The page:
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91st Missile Wing Dominates with Colonel Lee. R. Williams Memorial Award

Rise & Shine: Team Minot Airmen test ICBM rocket loading system

A transporter erector is raised during an annual proofload test at Minot Air Force Base, North Dakota, April 2, 2019. A transporter erector is used to downstage a Minuteman III intercontinental ballistic missile rocket engine into silos. (U.S. Air Force photo by Senior Airman Ashley Boster)

Secretary of the Air Force Barbara Barrett and Gen. Timothy Ray, Air Force Global Strike commander, sit at a mock launch control center, at F.E. Warren Air Force Base, Wyo., on Oct. 27, 2019. Barrett was briefed on the extent on F.E. Warren’s many missions including its extensive missile mission.

Secretary of the Air Force Barbara Barrett and Gen. Timothy Ray, Air Force Global Strike commander, sit at a mock launch control center, at F.E. Warren Air Force Base, Wyo., on Oct. 27, 2019. Barrett was briefed on the extent on F.E. Warren’s many missions including its extensive missile mission. (U.S. Air Force photo by Staff Sgt. Ashley N. Sokolov)

Senior Airman Alyssa M. Akers

From left, Capt. Ben Shea, 91st Operations Support Squadron minuteman combat crew commander, and 2nd Lt. Taylor Yost, 740th Missile Squadron deputy MMCCC, review Missile Alert Facility checklists at MAF Delta-01, Max, North Dakota, Oct. 26, 2019. (U.S. Air Force photo by Senior Airman Alyssa M. Akers)

A security forces defender provides ground support guidance for a helicopter landing.

Senior Airman Patrick McKelvey, 91st Missile Wing security forces member, stands at a launch facility at Minot Air Force Base, North Dakota on Nov. 8th, 2019. McKelvey was coordinating the landing of a helicopter. (U.S. Air Force photo by Airman 1st Class Josh W. Strickland)


The 91st Missile Wing was awarded the Colonel Lee R. Williams Memorial award thus capturing the title of Best Intercontinental Ballistic Missile Wing in the Air Force Global Strike Command for the year of 2019 at Minot Air Force Base, North Dakota. 

The mission of the 91st Missile Wing is to defend the nation with a combat-ready nuclear force. A mission that the 91st MW takes pride in not just achieving, but excelling at.

Leading the way in AFGSC, the 91st Rough Riders dominated in numerous areas such as a sortie alert rate, launch facility availability rate, maintenance execution rate and mean time to repair; showing that the Rough Riders gets it done for AFGSC.

Winning the Colonel Lee R. Williams Award isn’t just achieved by a wing for best rates though, the achievements and outstanding performance of the wing’s Airmen and its servant leadership by commanders and noncommissioned officers all played a part. The Rough Rider Airmen from multiple shops worked in tandem with each other, winning recognition including the 2019 AFGSC Chadwell Trophy for the “Most Superior Intercontinental Ballistic Missile Maintenance” and the 2019 AFGSC McAdoo Award for “Best Overall ICBM OSS.”  Not to mention the wing garnered four Air Force level, twenty-four AFGSC, and ten Twentieth Air Force awards.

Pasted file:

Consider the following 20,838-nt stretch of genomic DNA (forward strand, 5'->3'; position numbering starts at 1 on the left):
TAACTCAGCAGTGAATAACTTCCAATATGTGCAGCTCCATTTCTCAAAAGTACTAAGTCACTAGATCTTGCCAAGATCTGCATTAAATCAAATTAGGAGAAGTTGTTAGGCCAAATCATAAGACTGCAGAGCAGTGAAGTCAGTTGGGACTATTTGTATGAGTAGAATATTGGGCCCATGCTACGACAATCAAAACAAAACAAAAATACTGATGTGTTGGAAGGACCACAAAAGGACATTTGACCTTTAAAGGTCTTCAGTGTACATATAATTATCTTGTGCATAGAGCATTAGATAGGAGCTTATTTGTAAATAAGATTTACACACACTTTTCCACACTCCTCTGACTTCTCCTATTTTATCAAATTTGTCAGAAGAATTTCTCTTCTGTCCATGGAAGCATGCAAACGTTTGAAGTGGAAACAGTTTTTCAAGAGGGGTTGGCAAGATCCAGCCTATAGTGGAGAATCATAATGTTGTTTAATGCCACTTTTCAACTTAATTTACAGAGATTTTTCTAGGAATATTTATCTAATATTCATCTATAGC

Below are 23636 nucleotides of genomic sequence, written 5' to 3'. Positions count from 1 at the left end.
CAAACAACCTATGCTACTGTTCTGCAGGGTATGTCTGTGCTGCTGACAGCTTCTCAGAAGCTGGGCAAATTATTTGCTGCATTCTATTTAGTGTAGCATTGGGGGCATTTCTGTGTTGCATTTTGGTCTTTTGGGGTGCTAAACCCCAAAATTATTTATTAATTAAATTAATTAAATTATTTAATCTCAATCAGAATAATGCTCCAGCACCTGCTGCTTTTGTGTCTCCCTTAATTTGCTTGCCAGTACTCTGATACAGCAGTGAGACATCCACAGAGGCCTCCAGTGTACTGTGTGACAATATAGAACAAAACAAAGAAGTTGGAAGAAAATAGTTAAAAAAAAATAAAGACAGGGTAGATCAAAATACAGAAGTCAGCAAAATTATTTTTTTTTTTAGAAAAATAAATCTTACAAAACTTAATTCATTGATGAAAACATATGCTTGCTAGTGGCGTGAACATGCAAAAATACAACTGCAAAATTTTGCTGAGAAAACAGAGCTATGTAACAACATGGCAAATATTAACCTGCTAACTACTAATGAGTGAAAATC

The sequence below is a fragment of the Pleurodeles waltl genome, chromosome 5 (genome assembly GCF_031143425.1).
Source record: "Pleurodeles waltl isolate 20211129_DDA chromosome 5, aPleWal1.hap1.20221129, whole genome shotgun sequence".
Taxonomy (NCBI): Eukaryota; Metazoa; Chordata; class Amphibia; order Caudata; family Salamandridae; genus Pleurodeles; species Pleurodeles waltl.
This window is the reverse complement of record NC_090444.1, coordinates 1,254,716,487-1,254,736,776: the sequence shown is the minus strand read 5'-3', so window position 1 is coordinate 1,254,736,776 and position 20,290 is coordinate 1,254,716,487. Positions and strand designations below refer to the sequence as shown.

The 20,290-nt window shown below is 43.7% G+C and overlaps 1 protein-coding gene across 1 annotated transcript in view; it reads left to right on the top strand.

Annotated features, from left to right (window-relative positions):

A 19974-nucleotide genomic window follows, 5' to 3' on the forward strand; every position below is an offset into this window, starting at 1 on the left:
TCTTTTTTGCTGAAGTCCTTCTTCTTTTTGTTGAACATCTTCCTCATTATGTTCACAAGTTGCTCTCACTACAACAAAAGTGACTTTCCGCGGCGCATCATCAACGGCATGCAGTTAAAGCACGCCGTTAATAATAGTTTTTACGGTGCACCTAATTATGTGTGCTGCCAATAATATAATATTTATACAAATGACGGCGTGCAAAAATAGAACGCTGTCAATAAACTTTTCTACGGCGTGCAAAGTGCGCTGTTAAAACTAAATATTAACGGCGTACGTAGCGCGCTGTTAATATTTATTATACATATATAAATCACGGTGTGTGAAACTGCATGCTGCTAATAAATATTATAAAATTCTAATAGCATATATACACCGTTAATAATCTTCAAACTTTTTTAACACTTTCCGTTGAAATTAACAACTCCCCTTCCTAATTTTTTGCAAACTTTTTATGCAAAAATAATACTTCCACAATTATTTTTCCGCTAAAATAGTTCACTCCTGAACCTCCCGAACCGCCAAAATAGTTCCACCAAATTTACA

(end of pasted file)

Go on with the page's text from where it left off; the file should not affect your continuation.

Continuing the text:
Colonel Harris, 91st Missile Wing Commander says, “I’m beyond proud of the men and women of the 91st MW and the contributions they’ve made to the nuclear mission.  They have never backed down from a challenge and always stand ready to defend this nation.  While the many awards won this year by the Rough Riders is incredible, what’s more impressive is accomplishing the mission in one of the most austere locations in the Air Force, 24/7/365, while developing innovative solutions that make this weapon system lethal and effective for years to come”. 

The 91st MW has set the standard by providing a reliable and combat ready force while also paving the way for innovation. In the past year the 91st MW benchmarked the mission planning process, integrated over 100 Air National Guardsmen into daily missile field operations, deployed its first reservist to a nuclear alert resulting in the only nuclear certified Airmen in the Air Reserve Component, and deployed the Numbered Air Force’s first 3D printed module saving the Air Force countless dollars.

While operations continued throughout the year here, the impact of the Rough Riders stretched across the country and globe. A Rough Rider Airman enabled international cross talks for women, peace and security issues with the Bangladesh, military enabling the cultivation of an Air Force and United Nations relationship. The world continues to watch Minot Air Force Base on a daily basis and often they travel to the 91st Missile Wing to see the famous Rough Riders work first hand. Last year representatives from the Government of Japan and the Republic of South Korea visited Minot enabling the Secretary of the Air Force’s intent of strengthening alliances.

“As a nuclear force it’s our responsibility to protect our nation and allies, and the partnerships we have are strengthened because of the resolve and professionalism of our Airman who work together as a team to deter our adversaries,” said Harris.

The 91st Missile Wing Rough Rider Airmen are specially entrusted with and responsible for the most powerful weapons in the nation’s arsenal. The elite team of highly disciplined Airmen who are poised 24/7 to ensure the deterrent capabilities of the United States when called upon are the reason the 91st Missile Wing stands above the rest. Well done Rough Riders…BULLY!


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